THE PROBLEM WITH GREENWASHING
Our clothes should cover our bodies, not the truth of how they came to be.
Be careful not to fall into the greenwashing trap of brands in order to be environmentalist! Greenwashing means that a corporation or an establishment spending more time and money to marketing themselves as environmentally friendly than actually minimizing their impact on the environment. Though greenwashing may sound like something positive, the truth is the opposite. As the dialogues surrounding sustainability, environmentalism, climate crisis and social justice grow, the term greenwashing plays a crucial role in waking us up from the tales told by the brands.
Lately, we’ve been hearing the words sustainable and environmentally friendly from the brands quite often. However, how many of these brands’ products made from recycled materials and most importantly, how many of them produced ethically? A completely sustainable brand doesn’t only care for the environment. It also considers factors such as equal pay, ready-to-wear worker rights, safe factory conditions and many more like social justice. An actual sustainable brand pays attention to each of these factors and shows proofs of data if necessary.
In July 2019, Inditex shared Zara’s sustainability plan. The most noticeable thing on the plan is that it only focused on ecological sustainability. This ambitious plan consists of goals that sound very environmental-friendly like producing 80% of Zara HQ’s energy from renewable sources and using organic, 100% sustainable materials in all collections by the end of 2025. Zara executives who made the statement must have forgotten to mention how this sustainability movement will affect garment workers and suppliers in developing countries! In the first quarter of 2020, H&M promised they will use only recycled and sustainable materials in their collections by 2030. Then, H&M ranked first in the 2020 report called Fashion Transparency Index published by the Fashion Revolution movement, which examines social and environmental policies, practices and impacts of the world’s 250 largest fashion brands since 2016 and how transparent have been to the public. Considering this data, it would not be wrong to say that H&M is a sustainable and environmentally friendly brand, right? This is where greenwashing comes into play. The lack of accurate data and clever marketing strategies are a major obstacle to clearing fashion’s record on the climate crisis and improving the lives of millions of garment workers. Non-transparent work practices and ambiguous definitions of sustainability obscure the behaviour of brands that do not accompany green marketing plans. Brands say they are striving to be environmentally friendly, but they never mention the antifouling paints entering our water systems, the conditions of the workers, the harm of mass production to the world.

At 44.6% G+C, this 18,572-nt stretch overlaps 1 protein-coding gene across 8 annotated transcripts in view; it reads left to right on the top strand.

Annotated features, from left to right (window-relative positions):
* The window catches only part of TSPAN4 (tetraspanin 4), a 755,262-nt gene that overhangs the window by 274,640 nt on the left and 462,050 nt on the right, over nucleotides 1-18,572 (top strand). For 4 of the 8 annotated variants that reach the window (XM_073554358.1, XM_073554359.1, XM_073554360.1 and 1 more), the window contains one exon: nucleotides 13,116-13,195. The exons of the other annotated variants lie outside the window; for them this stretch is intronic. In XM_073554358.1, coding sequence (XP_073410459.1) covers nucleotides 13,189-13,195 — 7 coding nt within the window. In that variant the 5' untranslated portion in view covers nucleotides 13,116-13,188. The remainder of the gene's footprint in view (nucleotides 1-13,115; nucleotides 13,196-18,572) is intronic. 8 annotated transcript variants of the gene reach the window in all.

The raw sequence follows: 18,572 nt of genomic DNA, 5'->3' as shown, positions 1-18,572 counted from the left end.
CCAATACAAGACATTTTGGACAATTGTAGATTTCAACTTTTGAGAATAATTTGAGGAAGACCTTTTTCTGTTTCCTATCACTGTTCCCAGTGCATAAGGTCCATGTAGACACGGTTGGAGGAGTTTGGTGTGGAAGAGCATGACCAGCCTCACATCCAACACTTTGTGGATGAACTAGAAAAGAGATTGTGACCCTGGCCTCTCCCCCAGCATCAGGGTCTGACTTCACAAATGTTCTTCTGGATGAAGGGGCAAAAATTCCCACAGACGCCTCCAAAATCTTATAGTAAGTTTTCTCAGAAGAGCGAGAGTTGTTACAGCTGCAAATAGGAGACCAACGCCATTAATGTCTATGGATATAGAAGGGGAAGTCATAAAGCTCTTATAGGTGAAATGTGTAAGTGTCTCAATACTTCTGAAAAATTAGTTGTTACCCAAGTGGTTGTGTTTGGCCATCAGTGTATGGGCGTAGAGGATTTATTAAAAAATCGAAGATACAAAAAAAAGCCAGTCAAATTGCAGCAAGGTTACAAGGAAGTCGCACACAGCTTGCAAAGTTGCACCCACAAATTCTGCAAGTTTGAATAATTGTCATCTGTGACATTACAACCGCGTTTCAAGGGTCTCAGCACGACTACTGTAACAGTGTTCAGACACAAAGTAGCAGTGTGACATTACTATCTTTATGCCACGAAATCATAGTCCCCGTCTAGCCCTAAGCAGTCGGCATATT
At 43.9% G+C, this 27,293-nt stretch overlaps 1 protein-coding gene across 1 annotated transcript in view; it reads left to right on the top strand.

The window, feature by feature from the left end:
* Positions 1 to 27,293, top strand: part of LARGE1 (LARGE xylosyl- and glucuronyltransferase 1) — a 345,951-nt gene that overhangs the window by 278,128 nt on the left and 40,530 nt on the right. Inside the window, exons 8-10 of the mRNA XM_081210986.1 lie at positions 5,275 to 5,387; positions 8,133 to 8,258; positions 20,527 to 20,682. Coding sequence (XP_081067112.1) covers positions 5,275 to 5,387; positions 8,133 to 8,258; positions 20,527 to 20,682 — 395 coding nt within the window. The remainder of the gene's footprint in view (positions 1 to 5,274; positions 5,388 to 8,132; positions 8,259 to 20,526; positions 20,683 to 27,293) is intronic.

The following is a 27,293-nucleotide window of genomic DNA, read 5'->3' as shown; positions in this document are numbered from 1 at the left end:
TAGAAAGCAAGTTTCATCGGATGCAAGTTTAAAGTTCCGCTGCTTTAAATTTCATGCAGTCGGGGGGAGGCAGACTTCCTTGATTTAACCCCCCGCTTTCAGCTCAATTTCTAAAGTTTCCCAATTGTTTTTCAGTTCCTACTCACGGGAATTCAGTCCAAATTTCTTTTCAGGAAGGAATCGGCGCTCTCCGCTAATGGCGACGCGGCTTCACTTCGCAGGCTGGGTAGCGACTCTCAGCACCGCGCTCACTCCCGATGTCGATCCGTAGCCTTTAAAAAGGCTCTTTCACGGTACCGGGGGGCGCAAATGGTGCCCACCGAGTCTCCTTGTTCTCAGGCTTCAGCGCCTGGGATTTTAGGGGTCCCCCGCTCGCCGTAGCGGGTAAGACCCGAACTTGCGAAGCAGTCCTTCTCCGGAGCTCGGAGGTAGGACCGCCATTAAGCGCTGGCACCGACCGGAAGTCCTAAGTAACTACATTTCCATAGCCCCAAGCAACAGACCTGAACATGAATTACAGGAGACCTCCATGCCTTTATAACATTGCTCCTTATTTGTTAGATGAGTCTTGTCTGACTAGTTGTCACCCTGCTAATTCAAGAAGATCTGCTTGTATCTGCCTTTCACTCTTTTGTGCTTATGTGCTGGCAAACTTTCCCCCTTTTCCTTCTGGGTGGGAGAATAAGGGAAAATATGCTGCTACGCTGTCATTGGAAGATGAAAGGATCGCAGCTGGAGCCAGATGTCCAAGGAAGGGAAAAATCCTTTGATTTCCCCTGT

Perhaps the most woke generation on social issues, Gen Z is also ready to splurge on brands that support eco-friendly policies, LGBTQ + rights, racial or social justice. This gives them a unique power to shape the success or downfall of companies. So, now the companies have a financial incentive to look more responsive. However, there is a huge difference between doing something for profit and doing it to support a community, and Gen Z is not easy to play. Brands that prepared rainbow-themed collections during Pride Weeks but did not take any action for LGBTQ + rights were also accused by Gen Z of “pinkwashing”.
The urgency of accurate information is increasing as the fashion industry is being watched more and more closely by activists. Unless brands disclose real information about their suppliers and the environmental consequences of their production, consumers will continue to be victims of greenwashing. Is it possible for fast fashion to be fully sustainable is still a matter of debate. However, it seems that the honesty of brands will be of great importance in this process.
Cover imagery via Burberry